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Da Corleone a Brooklyn

The clash of titans is already fascinating here: Maurizio Merli vs Mario Merola. And the director, Umberto Lenzi, adds value to everything. "Da Corleone A Brooklyn" is already on paper a very tasty dish. Shortly we care that the clash between the two actually happens at a distance and that Merli meet Merola only in the last scene. Shortly we care, because this film struggles from the classical canons of the genre. While there is an icon Merli and although being labeled as a "Poliziotteschi" on our staff believe there are a number of things that take away from this genre.

"Da Corleone A Brooklyn" is a road movie that accuse (implicitly) the Mafia. The boss is a man, Mario Merola, a heart of gold, Merola and is permeated with irony sometimes deliberate and sometimes procured from the typical expressions and gestures's Neapolitan actor, not to mention some solution narrative that sounds a bit 'weird.

It will seem strange to see a Maurizio Merli makes jokes, including the fact that he doesn't massacre the criminal of turn and he obey orders without ifs and buts.

A Little bit of Palermo and a little bit of New York for a story that has as its object the journey of a penitent who has to come from Palermo to New York to testify against a dangerous clan head Michele Barresi (Merola). The trip will be very difficult, however, regretted the coaching, the inspector Berni, will find their way a long line of traps and ambushes that do not end even before the court in New York. Indeed, even, they say, during the return journey.

The moral ethics of the criminal, ready to help those in need, is something that belongs to a bygone era and that makes it sweeter the figure of Merola that while it is still very little Sicilian but much more Neapolitan he is good with the character.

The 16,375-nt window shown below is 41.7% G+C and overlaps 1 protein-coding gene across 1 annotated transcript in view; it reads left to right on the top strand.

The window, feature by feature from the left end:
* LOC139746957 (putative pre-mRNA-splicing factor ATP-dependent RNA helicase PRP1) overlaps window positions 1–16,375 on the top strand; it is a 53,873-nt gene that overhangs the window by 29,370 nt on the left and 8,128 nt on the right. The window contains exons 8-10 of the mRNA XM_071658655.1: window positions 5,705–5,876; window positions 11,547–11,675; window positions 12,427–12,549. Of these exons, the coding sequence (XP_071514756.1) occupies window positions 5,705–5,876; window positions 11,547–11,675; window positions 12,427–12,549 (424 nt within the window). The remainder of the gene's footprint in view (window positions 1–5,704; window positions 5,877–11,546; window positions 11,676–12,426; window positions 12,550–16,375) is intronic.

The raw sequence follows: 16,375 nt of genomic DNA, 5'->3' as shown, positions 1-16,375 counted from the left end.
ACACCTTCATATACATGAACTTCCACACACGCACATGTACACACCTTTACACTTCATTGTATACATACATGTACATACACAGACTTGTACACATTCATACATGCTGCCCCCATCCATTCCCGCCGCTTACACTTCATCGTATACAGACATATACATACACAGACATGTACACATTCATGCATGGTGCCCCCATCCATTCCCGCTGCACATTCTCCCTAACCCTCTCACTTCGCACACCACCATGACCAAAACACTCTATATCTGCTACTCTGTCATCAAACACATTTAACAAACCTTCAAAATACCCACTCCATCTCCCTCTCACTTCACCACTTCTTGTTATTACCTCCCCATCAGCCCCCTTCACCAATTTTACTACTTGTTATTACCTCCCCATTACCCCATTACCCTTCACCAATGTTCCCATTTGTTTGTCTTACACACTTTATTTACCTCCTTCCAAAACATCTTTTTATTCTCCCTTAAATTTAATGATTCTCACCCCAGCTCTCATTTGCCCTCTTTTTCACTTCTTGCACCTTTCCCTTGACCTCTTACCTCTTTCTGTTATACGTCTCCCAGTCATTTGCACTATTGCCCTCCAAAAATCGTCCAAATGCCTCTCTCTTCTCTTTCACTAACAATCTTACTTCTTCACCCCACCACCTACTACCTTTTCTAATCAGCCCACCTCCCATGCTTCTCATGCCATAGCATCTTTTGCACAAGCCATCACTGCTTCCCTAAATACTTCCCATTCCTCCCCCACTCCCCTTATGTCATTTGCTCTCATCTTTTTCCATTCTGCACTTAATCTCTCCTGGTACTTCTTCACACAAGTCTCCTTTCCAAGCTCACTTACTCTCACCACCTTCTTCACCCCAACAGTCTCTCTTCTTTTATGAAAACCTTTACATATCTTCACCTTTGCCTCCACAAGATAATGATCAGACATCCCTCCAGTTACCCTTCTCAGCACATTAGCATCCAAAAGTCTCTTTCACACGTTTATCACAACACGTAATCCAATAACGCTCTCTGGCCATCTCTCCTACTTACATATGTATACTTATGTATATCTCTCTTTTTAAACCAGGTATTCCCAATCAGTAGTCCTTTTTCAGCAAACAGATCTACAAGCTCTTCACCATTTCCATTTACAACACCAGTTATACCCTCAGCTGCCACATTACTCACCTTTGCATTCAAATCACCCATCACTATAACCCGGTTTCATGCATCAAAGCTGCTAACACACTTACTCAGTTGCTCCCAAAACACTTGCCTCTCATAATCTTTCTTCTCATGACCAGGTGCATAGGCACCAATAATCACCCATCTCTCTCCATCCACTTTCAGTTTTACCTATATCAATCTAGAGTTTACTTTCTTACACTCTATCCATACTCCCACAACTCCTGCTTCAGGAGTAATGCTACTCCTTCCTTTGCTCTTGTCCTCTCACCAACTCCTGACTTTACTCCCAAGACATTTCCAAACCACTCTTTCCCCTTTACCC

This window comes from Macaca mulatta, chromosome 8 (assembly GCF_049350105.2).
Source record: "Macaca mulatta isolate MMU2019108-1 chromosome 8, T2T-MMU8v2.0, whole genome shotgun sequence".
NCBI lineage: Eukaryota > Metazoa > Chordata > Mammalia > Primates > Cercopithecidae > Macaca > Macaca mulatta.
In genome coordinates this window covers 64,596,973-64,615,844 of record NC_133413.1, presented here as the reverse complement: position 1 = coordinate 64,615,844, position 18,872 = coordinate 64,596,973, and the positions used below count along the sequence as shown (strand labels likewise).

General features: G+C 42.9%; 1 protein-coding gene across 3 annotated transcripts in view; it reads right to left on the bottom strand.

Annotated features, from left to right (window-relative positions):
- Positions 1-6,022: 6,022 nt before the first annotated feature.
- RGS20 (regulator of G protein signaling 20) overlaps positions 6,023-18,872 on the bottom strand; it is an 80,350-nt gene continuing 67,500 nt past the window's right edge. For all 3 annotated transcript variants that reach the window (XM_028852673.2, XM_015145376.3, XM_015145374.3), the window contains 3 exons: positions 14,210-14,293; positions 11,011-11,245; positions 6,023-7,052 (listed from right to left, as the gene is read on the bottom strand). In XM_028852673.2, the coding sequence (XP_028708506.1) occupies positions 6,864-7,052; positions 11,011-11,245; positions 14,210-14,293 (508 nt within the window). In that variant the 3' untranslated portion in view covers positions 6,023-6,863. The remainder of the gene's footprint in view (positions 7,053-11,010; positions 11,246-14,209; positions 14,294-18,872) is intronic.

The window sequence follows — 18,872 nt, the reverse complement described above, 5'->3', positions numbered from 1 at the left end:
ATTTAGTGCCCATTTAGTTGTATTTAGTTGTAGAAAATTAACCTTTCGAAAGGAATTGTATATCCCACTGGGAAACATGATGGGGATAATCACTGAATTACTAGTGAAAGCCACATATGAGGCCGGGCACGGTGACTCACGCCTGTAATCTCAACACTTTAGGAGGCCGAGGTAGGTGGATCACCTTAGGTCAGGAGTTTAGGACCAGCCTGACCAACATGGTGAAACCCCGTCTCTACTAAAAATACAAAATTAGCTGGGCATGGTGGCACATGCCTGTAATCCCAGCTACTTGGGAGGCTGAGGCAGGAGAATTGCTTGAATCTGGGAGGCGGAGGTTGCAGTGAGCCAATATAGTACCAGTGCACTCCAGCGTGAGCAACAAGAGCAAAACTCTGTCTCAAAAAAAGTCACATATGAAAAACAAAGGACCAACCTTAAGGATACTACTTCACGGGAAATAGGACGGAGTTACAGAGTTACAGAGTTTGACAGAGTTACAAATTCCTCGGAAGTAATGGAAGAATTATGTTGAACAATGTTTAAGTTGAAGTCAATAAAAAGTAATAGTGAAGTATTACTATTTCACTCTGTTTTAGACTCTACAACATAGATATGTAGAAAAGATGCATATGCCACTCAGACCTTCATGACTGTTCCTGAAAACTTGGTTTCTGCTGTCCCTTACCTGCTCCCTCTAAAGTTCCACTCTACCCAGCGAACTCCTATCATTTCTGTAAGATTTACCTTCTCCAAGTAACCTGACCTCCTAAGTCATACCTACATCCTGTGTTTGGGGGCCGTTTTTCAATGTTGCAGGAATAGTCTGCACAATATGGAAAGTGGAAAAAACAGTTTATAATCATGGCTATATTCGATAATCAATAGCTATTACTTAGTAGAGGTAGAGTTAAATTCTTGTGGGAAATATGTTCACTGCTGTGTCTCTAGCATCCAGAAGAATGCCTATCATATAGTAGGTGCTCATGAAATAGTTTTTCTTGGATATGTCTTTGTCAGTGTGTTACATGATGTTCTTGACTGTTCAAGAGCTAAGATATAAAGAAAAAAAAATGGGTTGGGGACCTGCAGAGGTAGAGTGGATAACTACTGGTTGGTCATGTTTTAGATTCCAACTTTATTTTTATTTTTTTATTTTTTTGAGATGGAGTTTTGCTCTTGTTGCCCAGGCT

Maurizio Merli surprising coming from the usual impassive face of the Commissioner all in one piece, showing a degree of irony and a certain humanity that still fits him well on him.

The dualism between the two is also present in another film of the same year, Stelvio Massi's "Sbirro la tua legge è lenta la mia..."  Oh well. We can speak about curiosity. And with luck we were presente to the presentation of Lenzi's book "Terrore A Harlem", and after that in the same evening we saw this movie.

From the direct words of Lenzi we lern:

Is a film which I cherish. I remember we had a big help from the Palermo's and New York police. We rent the cars and offices in New York for eight dollars per day. We rent also some policemen and then we realized that among other things they were already dressed in their uniforms. We take some scene in the offices when policemen were working at their desks (...)

In the film there is also Luca Barbareschi in the role of a policeman, he led them to the driver. (...).

The scene where the criminals beat Maurizio Merli was real. We were in New York and my assistant pointed out to me that we had no extras and stunt men for the scene. I told him then to take three or four people from a bar, even those with a more "ugly" face. He found some persons and they were also a bit 'drunk, I explain to them the scene but they beat for real the poor Merli. The scene is short, but the beatings are true and among other things in the background you can see the Twin Towers.

(...) One of the problems was the atmosphere. In New York it was cold, it was February in Palermo but there were winds and more than degrees. To give a sense of winter I put in the mouths of actors in the ice to make him before then spit takes.

(...) Maurizio Merli was amazing, was an actor from the standpoint of athleticism was great. It 'strange to think that he died of a heart attack while playing tennis, inter alia, at start of the game. He did some incredible things with me if you think that only in "Napoli Violenta" he's clinging to the cable car with electric wires that pass over and shoot in the meantime too!